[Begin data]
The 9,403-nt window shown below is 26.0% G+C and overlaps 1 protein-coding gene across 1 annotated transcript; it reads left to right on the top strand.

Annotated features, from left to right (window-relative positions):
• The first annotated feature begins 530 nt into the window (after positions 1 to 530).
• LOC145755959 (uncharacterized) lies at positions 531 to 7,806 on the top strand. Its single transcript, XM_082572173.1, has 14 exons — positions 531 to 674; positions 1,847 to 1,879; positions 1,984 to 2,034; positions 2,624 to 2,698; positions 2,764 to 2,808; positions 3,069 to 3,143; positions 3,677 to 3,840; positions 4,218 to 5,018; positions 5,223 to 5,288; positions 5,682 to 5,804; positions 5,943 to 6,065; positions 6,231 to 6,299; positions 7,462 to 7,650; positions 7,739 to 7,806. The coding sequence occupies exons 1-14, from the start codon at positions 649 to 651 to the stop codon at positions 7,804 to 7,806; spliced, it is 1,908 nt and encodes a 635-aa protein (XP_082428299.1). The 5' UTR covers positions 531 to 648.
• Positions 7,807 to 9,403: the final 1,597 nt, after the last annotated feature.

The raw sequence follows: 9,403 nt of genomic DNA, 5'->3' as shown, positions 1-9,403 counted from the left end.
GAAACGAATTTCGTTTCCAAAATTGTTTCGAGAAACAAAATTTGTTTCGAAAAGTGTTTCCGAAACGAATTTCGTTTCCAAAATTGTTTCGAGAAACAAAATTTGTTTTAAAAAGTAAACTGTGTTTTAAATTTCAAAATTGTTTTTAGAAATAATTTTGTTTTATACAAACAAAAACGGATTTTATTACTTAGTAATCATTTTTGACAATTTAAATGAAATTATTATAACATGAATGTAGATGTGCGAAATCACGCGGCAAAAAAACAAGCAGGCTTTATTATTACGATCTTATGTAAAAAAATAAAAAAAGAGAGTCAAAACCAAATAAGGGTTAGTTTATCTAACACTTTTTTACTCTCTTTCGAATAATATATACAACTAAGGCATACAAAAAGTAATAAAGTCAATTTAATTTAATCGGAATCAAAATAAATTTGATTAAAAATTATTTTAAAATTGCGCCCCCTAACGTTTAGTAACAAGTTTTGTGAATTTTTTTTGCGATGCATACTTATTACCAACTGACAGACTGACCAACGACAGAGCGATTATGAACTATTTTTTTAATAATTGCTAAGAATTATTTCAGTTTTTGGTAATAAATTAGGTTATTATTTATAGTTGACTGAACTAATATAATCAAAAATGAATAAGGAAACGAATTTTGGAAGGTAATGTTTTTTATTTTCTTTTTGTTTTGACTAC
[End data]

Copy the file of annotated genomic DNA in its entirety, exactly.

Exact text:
The 9,403-nt window shown below is 26.0% G+C and overlaps 1 protein-coding gene across 1 annotated transcript; it reads left to right on the top strand.

Annotated features, from left to right (window-relative positions):
• The first annotated feature begins 530 nt into the window (after positions 1 to 530).
• LOC145755959 (uncharacterized) lies at positions 531 to 7,806 on the top strand. Its single transcript, XM_082572173.1, has 14 exons — positions 531 to 674; positions 1,847 to 1,879; positions 1,984 to 2,034; positions 2,624 to 2,698; positions 2,764 to 2,808; positions 3,069 to 3,143; positions 3,677 to 3,840; positions 4,218 to 5,018; positions 5,223 to 5,288; positions 5,682 to 5,804; positions 5,943 to 6,065; positions 6,231 to 6,299; positions 7,462 to 7,650; positions 7,739 to 7,806. The coding sequence occupies exons 1-14, from the start codon at positions 649 to 651 to the stop codon at positions 7,804 to 7,806; spliced, it is 1,908 nt and encodes a 635-aa protein (XP_082428299.1). The 5' UTR covers positions 531 to 648.
• Positions 7,807 to 9,403: the final 1,597 nt, after the last annotated feature.

The raw sequence follows: 9,403 nt of genomic DNA, 5'->3' as shown, positions 1-9,403 counted from the left end.
GAAACGAATTTCGTTTCCAAAATTGTTTCGAGAAACAAAATTTGTTTCGAAAAGTGTTTCCGAAACGAATTTCGTTTCCAAAATTGTTTCGAGAAACAAAATTTGTTTTAAAAAGTAAACTGTGTTTTAAATTTCAAAATTGTTTTTAGAAATAATTTTGTTTTATACAAACAAAAACGGATTTTATTACTTAGTAATCATTTTTGACAATTTAAATGAAATTATTATAACATGAATGTAGATGTGCGAAATCACGCGGCAAAAAAACAAGCAGGCTTTATTATTACGATCTTATGTAAAAAAATAAAAAAAGAGAGTCAAAACCAAATAAGGGTTAGTTTATCTAACACTTTTTTACTCTCTTTCGAATAATATATACAACTAAGGCATACAAAAAGTAATAAAGTCAATTTAATTTAATCGGAATCAAAATAAATTTGATTAAAAATTATTTTAAAATTGCGCCCCCTAACGTTTAGTAACAAGTTTTGTGAATTTTTTTTGCGATGCATACTTATTACCAACTGACAGACTGACCAACGACAGAGCGATTATGAACTATTTTTTTAATAATTGCTAAGAATTATTTCAGTTTTTGGTAATAAATTAGGTTATTATTTATAGTTGACTGAACTAATATAATCAAAAATGAATAAGGAAACGAATTTTGGAAGGTAATGTTTTTTATTTTCTTTTTGTTTTGACTAC